Working towards climate solutions is a struggle that many city and community leaders regularly encounter. Research consistently shows that investments in renewables help to improve local economies, grow jobs, and make cities better places to live. For communities though, what is often missing is the moral imperative to act on climate change. This is the message that Pope Francis hopes to bring to the United Nations later this week.
In yet another landmark speech on climate change, the Pope will bring a message of optimism with a strong call to action. His address comes as the globe is on track to experience record temperatures, inevitable sea level rises, and increasingly common climate related disasters. Fortunately though, political discourse on climate change is slowly evolving, as more and more leaders recognize that inaction is no longer an option.
City and community leaders offer the greatest hope for leading a successful fight against climate change. By sharing resources, learning effective methods of communicating about climate, and by collaborating with like-minded leaders, real progress can be made. As Pope Francis brings hope to the United Nations, mayors and community leaders must transform that hope into action.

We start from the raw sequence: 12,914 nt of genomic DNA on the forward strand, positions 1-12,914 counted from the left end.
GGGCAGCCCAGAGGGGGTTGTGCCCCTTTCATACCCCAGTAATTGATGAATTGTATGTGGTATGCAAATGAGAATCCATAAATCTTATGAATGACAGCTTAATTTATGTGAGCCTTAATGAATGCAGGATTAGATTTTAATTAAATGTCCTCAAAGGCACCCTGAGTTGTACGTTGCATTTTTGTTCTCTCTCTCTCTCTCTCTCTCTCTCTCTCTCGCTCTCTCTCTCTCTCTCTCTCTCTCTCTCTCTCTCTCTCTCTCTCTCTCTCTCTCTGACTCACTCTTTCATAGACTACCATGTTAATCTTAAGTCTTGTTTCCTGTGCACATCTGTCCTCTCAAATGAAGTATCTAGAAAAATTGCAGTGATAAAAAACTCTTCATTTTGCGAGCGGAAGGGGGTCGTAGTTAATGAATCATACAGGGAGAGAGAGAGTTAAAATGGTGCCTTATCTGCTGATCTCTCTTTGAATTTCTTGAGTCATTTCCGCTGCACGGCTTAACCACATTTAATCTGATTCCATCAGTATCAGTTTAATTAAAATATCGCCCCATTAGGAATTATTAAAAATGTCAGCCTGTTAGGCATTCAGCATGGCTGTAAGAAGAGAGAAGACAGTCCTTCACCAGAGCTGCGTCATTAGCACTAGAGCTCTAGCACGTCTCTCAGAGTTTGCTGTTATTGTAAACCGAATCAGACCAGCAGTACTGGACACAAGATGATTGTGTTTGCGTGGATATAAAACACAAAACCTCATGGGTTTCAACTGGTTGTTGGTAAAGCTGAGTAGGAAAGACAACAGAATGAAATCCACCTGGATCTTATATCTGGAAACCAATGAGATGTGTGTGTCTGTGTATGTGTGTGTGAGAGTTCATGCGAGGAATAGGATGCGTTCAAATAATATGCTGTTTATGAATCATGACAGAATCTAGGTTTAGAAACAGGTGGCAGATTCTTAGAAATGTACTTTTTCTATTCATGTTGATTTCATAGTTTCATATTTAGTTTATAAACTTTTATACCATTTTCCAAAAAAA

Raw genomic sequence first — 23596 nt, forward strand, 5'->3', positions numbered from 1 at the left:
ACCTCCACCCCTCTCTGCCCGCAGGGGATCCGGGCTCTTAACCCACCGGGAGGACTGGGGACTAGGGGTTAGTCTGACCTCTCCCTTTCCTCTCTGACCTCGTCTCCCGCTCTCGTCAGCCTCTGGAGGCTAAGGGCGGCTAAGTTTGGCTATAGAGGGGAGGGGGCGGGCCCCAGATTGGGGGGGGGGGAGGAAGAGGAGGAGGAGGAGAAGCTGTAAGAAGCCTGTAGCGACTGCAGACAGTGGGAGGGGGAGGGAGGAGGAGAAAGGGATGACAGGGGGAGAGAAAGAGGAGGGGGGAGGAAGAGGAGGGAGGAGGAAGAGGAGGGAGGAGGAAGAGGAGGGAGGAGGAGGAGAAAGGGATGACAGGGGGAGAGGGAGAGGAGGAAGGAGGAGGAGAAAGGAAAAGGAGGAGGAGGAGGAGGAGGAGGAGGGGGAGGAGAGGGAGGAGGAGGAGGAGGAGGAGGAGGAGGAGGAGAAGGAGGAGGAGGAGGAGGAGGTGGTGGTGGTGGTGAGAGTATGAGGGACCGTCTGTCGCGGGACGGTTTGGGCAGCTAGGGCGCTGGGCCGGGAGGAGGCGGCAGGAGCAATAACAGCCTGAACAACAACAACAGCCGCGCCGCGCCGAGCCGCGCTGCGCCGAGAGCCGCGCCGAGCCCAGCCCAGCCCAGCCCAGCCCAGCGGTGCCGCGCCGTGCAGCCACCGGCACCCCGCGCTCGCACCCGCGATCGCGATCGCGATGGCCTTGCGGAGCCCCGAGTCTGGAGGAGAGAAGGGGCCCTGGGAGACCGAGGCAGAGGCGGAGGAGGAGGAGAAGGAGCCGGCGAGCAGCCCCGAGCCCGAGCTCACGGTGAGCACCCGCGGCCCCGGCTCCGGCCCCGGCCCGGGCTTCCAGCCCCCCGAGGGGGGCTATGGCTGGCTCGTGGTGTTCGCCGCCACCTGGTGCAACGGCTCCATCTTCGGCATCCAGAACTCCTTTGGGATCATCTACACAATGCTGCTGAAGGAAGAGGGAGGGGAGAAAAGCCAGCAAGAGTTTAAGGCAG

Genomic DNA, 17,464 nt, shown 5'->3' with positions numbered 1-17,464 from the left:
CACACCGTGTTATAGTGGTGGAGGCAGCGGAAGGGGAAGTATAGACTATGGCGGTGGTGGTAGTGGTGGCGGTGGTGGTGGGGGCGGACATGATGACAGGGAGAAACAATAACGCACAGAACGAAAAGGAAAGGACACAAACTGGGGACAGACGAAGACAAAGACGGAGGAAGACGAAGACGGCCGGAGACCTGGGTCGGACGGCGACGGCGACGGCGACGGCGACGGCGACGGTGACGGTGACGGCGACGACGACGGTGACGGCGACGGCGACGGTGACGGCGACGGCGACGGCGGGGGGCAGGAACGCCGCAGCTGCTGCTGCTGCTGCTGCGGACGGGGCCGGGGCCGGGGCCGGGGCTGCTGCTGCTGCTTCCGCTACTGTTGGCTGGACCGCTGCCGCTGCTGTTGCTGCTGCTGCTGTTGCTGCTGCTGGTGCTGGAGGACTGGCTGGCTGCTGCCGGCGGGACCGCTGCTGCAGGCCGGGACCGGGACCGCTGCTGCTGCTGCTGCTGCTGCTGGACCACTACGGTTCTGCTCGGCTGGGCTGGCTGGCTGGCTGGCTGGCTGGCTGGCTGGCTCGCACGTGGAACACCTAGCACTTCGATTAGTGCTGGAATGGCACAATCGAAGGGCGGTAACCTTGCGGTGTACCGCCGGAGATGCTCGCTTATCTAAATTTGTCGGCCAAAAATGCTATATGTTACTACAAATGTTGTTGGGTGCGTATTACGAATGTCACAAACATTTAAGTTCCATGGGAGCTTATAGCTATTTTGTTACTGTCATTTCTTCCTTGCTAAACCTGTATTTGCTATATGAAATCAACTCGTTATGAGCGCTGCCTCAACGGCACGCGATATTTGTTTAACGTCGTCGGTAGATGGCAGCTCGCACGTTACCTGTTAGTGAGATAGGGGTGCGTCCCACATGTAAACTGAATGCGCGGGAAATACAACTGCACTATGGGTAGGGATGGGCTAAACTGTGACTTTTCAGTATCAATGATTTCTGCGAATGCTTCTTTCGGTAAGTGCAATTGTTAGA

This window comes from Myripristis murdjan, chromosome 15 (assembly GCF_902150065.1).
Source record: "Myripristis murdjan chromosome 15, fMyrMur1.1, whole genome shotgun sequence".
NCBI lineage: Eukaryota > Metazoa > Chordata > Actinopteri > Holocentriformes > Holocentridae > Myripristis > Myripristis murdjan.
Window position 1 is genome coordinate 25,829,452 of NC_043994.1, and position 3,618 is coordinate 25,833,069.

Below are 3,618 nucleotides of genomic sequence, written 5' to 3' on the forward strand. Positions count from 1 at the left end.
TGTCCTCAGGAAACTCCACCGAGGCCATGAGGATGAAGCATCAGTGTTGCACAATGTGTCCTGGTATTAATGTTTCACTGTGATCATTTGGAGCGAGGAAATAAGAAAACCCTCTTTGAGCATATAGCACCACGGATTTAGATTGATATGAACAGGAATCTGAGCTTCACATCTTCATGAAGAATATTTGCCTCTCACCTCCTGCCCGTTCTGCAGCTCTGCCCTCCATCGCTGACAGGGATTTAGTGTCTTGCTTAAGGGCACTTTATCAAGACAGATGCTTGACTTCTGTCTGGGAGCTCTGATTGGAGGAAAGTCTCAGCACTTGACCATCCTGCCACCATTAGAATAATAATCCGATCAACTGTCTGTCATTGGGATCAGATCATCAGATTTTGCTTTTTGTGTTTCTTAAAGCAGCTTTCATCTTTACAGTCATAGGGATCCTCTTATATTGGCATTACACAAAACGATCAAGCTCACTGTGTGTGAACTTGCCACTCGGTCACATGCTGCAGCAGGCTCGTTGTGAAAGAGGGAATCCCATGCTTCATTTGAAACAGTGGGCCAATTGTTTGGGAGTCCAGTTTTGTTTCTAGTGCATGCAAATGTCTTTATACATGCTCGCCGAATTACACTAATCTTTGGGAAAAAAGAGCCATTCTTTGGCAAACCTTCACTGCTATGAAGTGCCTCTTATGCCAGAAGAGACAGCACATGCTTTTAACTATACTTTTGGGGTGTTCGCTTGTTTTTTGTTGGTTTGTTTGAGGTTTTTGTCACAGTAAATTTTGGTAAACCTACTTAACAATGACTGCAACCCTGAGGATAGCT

Optimism’s not a mood usually associated with global warming.
Yet when President Barack Obama, Pope Francis and other world leaders start gathering in New York next week, they’ll be in sight of a goal that seemed unattainable just a few years ago: an agreement that may actually slow the pace of rising temperatures.
The Pope will address the United Nations on Sept. 25 and is expected to pick up where he left off in a June letter to the world’s Catholics, making the moral argument for attacking climate change. Two days later, Obama will meet with leaders from China, Germany, France and close to 40 other nations, hoping to give a push from the top for a deal to rein in greenhouse gases.
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